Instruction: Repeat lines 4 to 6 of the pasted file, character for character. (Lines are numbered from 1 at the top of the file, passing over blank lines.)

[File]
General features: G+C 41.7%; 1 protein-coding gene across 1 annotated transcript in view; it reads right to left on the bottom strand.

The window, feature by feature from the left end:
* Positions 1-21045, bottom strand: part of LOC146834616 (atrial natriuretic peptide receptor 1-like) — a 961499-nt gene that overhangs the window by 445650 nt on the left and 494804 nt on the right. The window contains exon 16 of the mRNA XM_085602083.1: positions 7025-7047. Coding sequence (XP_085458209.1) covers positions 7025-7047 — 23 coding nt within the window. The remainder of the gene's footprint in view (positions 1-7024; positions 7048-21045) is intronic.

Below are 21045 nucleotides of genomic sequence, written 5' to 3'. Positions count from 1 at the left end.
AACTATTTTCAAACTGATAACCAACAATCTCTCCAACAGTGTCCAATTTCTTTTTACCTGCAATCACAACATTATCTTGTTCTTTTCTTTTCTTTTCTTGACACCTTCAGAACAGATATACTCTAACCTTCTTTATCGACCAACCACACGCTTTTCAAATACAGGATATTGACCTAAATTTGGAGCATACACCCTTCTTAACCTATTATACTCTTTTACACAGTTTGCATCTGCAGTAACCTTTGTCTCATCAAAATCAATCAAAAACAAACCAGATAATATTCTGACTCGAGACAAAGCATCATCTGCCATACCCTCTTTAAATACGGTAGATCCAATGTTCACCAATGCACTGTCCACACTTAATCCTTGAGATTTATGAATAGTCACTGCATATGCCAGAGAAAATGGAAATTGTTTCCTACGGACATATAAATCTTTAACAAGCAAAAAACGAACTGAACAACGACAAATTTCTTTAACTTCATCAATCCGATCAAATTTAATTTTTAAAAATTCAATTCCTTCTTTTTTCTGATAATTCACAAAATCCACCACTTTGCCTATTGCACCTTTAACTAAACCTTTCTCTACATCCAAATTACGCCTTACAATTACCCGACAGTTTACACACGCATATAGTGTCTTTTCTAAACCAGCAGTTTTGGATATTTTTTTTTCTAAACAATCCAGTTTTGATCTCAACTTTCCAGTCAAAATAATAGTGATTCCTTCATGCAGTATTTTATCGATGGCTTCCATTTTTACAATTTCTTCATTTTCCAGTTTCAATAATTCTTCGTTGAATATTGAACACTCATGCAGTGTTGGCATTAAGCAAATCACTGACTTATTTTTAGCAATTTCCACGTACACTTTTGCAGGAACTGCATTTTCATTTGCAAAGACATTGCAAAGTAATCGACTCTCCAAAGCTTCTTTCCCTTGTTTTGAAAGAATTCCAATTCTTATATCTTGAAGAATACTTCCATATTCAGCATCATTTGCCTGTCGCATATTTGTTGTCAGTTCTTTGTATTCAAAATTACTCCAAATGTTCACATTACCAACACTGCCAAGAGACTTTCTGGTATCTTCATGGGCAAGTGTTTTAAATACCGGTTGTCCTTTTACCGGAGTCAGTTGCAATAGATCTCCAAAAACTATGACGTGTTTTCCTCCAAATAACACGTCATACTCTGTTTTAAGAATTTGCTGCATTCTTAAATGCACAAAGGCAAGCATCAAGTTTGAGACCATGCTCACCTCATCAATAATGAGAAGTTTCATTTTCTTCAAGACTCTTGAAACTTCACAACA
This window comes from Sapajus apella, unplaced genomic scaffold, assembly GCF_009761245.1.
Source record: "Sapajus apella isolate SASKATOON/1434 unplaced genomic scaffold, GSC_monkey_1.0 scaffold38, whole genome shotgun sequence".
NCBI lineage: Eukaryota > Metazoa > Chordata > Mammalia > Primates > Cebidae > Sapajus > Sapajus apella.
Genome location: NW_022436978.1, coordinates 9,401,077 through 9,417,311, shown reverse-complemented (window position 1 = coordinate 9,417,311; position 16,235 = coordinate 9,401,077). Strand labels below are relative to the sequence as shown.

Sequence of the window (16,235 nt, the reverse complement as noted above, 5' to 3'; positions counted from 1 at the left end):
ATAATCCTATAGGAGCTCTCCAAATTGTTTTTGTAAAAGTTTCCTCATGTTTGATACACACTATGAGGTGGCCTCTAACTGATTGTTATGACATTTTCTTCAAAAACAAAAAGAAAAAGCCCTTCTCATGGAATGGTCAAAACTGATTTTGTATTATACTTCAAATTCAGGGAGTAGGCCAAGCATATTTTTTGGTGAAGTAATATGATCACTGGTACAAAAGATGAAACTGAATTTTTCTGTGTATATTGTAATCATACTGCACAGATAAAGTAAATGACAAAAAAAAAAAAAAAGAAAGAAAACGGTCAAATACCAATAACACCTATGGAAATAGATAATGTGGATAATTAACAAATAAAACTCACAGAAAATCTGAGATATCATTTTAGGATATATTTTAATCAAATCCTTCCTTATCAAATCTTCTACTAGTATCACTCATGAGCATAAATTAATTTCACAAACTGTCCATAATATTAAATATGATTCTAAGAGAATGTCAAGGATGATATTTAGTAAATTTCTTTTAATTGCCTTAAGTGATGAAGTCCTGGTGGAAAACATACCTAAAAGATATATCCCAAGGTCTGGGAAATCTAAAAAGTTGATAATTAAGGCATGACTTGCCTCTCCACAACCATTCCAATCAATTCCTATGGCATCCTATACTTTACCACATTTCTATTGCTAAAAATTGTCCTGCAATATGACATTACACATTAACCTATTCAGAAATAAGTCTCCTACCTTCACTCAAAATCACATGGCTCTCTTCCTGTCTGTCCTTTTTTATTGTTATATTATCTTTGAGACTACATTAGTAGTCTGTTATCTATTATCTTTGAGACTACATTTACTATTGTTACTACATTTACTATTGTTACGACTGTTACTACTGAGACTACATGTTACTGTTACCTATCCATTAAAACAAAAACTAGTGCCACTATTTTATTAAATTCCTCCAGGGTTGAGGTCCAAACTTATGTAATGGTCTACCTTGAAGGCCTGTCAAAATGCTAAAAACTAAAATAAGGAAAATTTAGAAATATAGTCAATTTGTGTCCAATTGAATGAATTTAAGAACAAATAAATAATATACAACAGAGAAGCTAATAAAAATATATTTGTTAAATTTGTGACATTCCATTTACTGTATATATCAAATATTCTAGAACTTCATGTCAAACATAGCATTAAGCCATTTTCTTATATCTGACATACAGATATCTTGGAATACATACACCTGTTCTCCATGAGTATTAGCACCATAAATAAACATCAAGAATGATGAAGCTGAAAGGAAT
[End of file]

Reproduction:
Below are 21045 nucleotides of genomic sequence, written 5' to 3'. Positions count from 1 at the left end.
AACTATTTTCAAACTGATAACCAACAATCTCTCCAACAGTGTCCAATTTCTTTTTACCTGCAATCACAACATTATCTTGTTCTTTTCTTTTCTTTTCTTGACACCTTCAGAACAGATATACTCTAACCTTCTTTATCGACCAACCACACGCTTTTCAAATACAGGATATTGACCTAAATTTGGAGCATACACCCTTCTTAACCTATTATACTCTTTTACACAGTTTGCATCTGCAGTAACCTTTGTCTCATCAAAATCAATCAAAAACAAACCAGATAATATTCTGACTCGAGACAAAGCATCATCTGCCATACCCTCTTTAAATACGGTAGATCCAATGTTCACCAATGCACTGTCCACACTTAATCCTTGAGATTTATGAATAGTCACTGCATATGCCAGAGAAAATGGAAATTGTTTCCTACGGACATATAAATCTTTAACAAGCAAAAAACGAACTGAACAACGACAAATTTCTTTAACTTCATCAATCCGATCAAATTTAATTTTTAAAAATTCAATTCCTTCTTTTTTCTGATAATTCACAAAATCCACCACTTTGCCTATTGCACCTTTAACTAAACCTTTCTCTACATCCAAATTACGCCTTACAATTACCCGACAGTTTACACACGCATATAGTGTCTTTTCTAAACCAGCAGTTTTGGATATTTTTTTTTCTAAACAATCCAGTTTTGATCTCAACTTTCCAGTCAAAATAATAGTGATTCCTTCATGCAGTATTTTATCGATGGCTTCCATTTTTACAATTTCTTCATTTTCCAGTTTCAATAATTCTTCGTTGAATATTGAACACTCATGCAGTGTTGGCATTAAGCAAATCACTGACTTATTTTTAGCAATTTCCACGTACACTTTTGCAGGAACTGCATTTTCATTTGCAAAGACATTGCAAAGTAATCGACTCTCCAAAGCTTCTTTCCCTTGTTTTGAAAGAATTCCAATTCTTATATCTTGAAGAATACTTCCATATTCAGCATCATTTGCCTGTCGCATATTTGTTGTCAGTTCTTTGTATTCAAAATTACTCCAAATGTTCACATTACCAACACTGCCAAGAGACTTTCTGGTATCTTCATGGGCAAGTGTTTTAAATACCGGTTGTCCTTTTACCGGAGTCAGTTGCAATAGATCTCCAAAAACTATGACGTGTTTTCCTCCAAATAACACGTCATACTCTGTTTTAAGAATTTGCTGCATTCTTAAATGCACAAAGGCAAGCATCAAGTTTGAGACCATGCTCACCTCATCAATAATGAGAAGTTTCATTTTCTTCAAGACTCTTGAAACTTCACAACA
This window comes from Sapajus apella, unplaced genomic scaffold, assembly GCF_009761245.1.